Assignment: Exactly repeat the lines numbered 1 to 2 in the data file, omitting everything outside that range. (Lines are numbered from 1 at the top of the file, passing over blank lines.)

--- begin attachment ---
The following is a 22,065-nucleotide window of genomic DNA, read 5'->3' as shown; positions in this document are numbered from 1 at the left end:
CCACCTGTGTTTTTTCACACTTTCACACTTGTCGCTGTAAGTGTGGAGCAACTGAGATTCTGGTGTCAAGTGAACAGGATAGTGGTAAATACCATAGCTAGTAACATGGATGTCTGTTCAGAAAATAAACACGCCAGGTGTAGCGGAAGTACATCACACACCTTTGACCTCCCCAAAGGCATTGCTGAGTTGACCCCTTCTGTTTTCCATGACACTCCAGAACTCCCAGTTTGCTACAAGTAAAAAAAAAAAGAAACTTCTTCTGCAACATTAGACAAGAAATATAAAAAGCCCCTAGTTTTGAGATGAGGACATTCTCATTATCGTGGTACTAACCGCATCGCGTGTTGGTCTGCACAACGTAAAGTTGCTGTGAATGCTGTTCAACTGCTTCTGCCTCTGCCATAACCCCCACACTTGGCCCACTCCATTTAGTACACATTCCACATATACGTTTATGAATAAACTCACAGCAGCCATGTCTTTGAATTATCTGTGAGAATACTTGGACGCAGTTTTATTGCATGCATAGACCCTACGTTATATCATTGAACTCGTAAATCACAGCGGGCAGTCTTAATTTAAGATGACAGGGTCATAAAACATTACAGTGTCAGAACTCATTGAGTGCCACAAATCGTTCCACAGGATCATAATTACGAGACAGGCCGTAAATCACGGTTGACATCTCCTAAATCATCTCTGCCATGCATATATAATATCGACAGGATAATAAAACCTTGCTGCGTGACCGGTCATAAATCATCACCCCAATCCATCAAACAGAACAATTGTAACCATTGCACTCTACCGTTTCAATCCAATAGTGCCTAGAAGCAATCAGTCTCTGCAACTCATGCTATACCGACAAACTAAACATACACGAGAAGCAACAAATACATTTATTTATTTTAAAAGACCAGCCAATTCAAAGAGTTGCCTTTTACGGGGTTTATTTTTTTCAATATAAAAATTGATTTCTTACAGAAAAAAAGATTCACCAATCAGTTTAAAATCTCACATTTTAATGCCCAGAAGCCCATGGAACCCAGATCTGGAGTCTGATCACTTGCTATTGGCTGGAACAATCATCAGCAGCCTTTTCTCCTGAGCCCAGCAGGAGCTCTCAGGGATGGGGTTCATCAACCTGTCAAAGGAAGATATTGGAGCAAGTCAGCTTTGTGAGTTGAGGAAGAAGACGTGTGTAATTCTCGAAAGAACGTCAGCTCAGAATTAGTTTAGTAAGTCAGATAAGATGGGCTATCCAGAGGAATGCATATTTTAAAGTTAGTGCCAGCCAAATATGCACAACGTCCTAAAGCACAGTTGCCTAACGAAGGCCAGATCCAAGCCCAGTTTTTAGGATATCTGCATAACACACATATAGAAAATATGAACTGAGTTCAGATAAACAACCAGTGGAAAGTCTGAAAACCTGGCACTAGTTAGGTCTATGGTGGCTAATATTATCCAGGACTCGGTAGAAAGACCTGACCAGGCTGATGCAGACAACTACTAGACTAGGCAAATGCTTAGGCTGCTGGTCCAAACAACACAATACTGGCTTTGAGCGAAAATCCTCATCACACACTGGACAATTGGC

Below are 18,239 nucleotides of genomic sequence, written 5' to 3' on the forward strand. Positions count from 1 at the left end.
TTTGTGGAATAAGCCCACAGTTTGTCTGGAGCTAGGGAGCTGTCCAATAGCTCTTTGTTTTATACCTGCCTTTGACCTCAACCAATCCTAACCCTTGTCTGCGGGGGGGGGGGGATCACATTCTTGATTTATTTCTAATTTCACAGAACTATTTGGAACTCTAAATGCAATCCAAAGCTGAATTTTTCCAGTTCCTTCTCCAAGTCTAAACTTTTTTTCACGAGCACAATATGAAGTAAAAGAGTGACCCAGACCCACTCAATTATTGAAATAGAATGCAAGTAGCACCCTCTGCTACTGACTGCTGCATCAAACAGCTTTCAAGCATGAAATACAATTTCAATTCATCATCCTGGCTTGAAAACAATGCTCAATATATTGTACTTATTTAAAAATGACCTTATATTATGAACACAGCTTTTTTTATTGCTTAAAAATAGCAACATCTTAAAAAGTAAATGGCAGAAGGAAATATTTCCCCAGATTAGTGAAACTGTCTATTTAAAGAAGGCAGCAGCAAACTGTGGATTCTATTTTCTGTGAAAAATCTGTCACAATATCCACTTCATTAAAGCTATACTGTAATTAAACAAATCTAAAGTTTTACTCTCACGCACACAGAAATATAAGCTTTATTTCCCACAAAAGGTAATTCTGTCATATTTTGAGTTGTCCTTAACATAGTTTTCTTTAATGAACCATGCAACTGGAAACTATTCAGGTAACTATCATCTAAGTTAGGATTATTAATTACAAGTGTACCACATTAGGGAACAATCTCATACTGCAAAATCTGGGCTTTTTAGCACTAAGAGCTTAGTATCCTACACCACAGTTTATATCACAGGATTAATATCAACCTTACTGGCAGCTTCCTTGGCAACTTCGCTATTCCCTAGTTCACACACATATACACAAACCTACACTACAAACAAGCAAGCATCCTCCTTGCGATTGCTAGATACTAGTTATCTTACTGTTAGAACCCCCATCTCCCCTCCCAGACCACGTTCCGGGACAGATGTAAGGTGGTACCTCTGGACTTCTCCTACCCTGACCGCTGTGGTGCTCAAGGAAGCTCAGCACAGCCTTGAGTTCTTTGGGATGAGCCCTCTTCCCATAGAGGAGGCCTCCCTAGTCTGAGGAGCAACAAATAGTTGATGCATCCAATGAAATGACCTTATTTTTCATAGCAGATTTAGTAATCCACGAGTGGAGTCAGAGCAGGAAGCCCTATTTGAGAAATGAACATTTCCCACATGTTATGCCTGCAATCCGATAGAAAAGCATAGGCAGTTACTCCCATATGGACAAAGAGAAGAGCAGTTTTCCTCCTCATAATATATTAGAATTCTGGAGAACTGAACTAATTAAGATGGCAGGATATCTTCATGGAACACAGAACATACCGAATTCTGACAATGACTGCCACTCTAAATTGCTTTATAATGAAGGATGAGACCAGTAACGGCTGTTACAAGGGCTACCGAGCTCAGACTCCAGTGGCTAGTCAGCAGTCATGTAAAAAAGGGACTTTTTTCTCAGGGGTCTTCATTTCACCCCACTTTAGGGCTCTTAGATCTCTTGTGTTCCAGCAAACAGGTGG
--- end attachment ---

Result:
The following is a 22,065-nucleotide window of genomic DNA, read 5'->3' as shown; positions in this document are numbered from 1 at the left end:
CCACCTGTGTTTTTTCACACTTTCACACTTGTCGCTGTAAGTGTGGAGCAACTGAGATTCTGGTGTCAAGTGAACAGGATAGTGGTAAATACCATAGCTAGTAACATGGATGTCTGTTCAGAAAATAAACACGCCAGGTGTAGCGGAAGTACATCACACACCTTTGACCTCCCCAAAGGCATTGCTGAGTTGACCCCTTCTGTTTTCCATGACACTCCAGAACTCCCAGTTTGCTACAAGTAAAAAAAAAAAGAAACTTCTTCTGCAACATTAGACAAGAAATATAAAAAGCCCCTAGTTTTGAGATGAGGACATTCTCATTATCGTGGTACTAACCGCATCGCGTGTTGGTCTGCACAACGTAAAGTTGCTGTGAATGCTGTTCAACTGCTTCTGCCTCTGCCATAACCCCCACACTTGGCCCACTCCATTTAGTACACATTCCACATATACGTTTATGAATAAACTCACAGCAGCCATGTCTTTGAATTATCTGTGAGAATACTTGGACGCAGTTTTATTGCATGCATAGACCCTACGTTATATCATTGAACTCGTAAATCACAGCGGGCAGTCTTAATTTAAGATGACAGGGTCATAAAACATTACAGTGTCAGAACTCATTGAGTGCCACAAATCGTTCCACAGGATCATAATTACGAGACAGGCCGTAAATCACGGTTGACATCTCCTAAATCATCTCTGCCATGCATATATAATATCGACAGGATAATAAAACCTTGCTGCGTGACCGGTCATAAATCATCACCCCAATCCATCAAACAGAACAATTGTAACCATTGCACTCTACCGTTTCAATCCAATAGTGCCTAGAAGCAATCAGTCTCTGCAACTCATGCTATACCGACAAACTAAACATACACGAGAAGCAACAAATACATTTATTTATTTTAAAAGACCAGCCAATTCAAAGAGTTGCCTTTTACGGGGTTTATTTTTTTCAATATAAAAATTGATTTCTTACAGAAAAAAAGATTCACCAATCAGTTTAAAATCTCACATTTTAATGCCCAGAAGCCCATGGAACCCAGATCTGGAGTCTGATCACTTGCTATTGGCTGGAACAATCATCAGCAGCCTTTTCTCCTGAGCCCAGCAGGAGCTCTCAGGGATGGGGTTCATCAACCTGTCAAAGGAAGATATTGGAGCAAGTCAGCTTTGTGAGTTGAGGAAGAAGACGTGTGTAATTCTCGAAAGAACGTCAGCTCAGAATTAGTTTAGTAAGTCAGATAAGATGGGCTATCCAGAGGAATGCATATTTTAAAGTTAGTGCCAGCCAAATATGCACAACGTCCTAAAGCACAGTTGCCTAACGAAGGCCAGATCCAAGCCCAGTTTTTAGGATATCTGCATAACACACATATAGAAAATATGAACTGAGTTCAGATAAACAACCAGTGGAAAGTCTGAAAACCTGGCACTAGTTAGGTCTATGGTGGCTAATATTATCCAGGACTCGGTAGAAAGACCTGACCAGGCTGATGCAGACAACTACTAGACTAGGCAAATGCTTAGGCTGCTGGTCCAAACAACACAATACTGGCTTTGAGCGAAAATCCTCATCACACACTGGACAATTGGC